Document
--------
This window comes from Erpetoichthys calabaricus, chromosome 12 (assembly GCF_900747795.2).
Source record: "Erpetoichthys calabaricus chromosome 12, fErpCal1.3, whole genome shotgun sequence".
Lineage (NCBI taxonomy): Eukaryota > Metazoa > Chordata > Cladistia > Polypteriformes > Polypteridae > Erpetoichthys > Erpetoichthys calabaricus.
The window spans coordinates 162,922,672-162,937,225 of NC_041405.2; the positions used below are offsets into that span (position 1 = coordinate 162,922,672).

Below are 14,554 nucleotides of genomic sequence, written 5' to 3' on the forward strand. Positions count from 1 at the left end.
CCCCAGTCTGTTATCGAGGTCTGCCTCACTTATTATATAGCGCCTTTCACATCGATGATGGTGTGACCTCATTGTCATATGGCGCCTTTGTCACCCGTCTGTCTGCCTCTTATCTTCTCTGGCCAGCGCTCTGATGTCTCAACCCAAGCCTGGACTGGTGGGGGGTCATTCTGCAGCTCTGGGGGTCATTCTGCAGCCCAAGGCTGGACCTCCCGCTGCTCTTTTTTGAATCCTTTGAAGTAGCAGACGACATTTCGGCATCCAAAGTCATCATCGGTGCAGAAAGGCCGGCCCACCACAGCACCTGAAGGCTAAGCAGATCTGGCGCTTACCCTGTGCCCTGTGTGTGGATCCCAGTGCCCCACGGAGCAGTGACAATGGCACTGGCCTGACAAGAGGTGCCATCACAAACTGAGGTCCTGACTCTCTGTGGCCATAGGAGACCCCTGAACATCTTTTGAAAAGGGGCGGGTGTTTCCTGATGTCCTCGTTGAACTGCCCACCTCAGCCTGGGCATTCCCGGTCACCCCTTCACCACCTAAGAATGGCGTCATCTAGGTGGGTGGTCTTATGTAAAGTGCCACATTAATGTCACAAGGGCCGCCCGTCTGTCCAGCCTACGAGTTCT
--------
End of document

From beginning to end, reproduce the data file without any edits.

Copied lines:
This window comes from Erpetoichthys calabaricus, chromosome 12 (assembly GCF_900747795.2).
Source record: "Erpetoichthys calabaricus chromosome 12, fErpCal1.3, whole genome shotgun sequence".
Lineage (NCBI taxonomy): Eukaryota > Metazoa > Chordata > Cladistia > Polypteriformes > Polypteridae > Erpetoichthys > Erpetoichthys calabaricus.
The window spans coordinates 162,922,672-162,937,225 of NC_041405.2; the positions used below are offsets into that span (position 1 = coordinate 162,922,672).

Below are 14,554 nucleotides of genomic sequence, written 5' to 3' on the forward strand. Positions count from 1 at the left end.
CCCCAGTCTGTTATCGAGGTCTGCCTCACTTATTATATAGCGCCTTTCACATCGATGATGGTGTGACCTCATTGTCATATGGCGCCTTTGTCACCCGTCTGTCTGCCTCTTATCTTCTCTGGCCAGCGCTCTGATGTCTCAACCCAAGCCTGGACTGGTGGGGGGTCATTCTGCAGCTCTGGGGGTCATTCTGCAGCCCAAGGCTGGACCTCCCGCTGCTCTTTTTTGAATCCTTTGAAGTAGCAGACGACATTTCGGCATCCAAAGTCATCATCGGTGCAGAAAGGCCGGCCCACCACAGCACCTGAAGGCTAAGCAGATCTGGCGCTTACCCTGTGCCCTGTGTGTGGATCCCAGTGCCCCACGGAGCAGTGACAATGGCACTGGCCTGACAAGAGGTGCCATCACAAACTGAGGTCCTGACTCTCTGTGGCCATAGGAGACCCCTGAACATCTTTTGAAAAGGGGCGGGTGTTTCCTGATGTCCTCGTTGAACTGCCCACCTCAGCCTGGGCATTCCCGGTCACCCCTTCACCACCTAAGAATGGCGTCATCTAGGTGGGTGGTCTTATGTAAAGTGCCACATTAATGTCACAAGGGCCGCCCGTCTGTCCAGCCTACGAGTTCT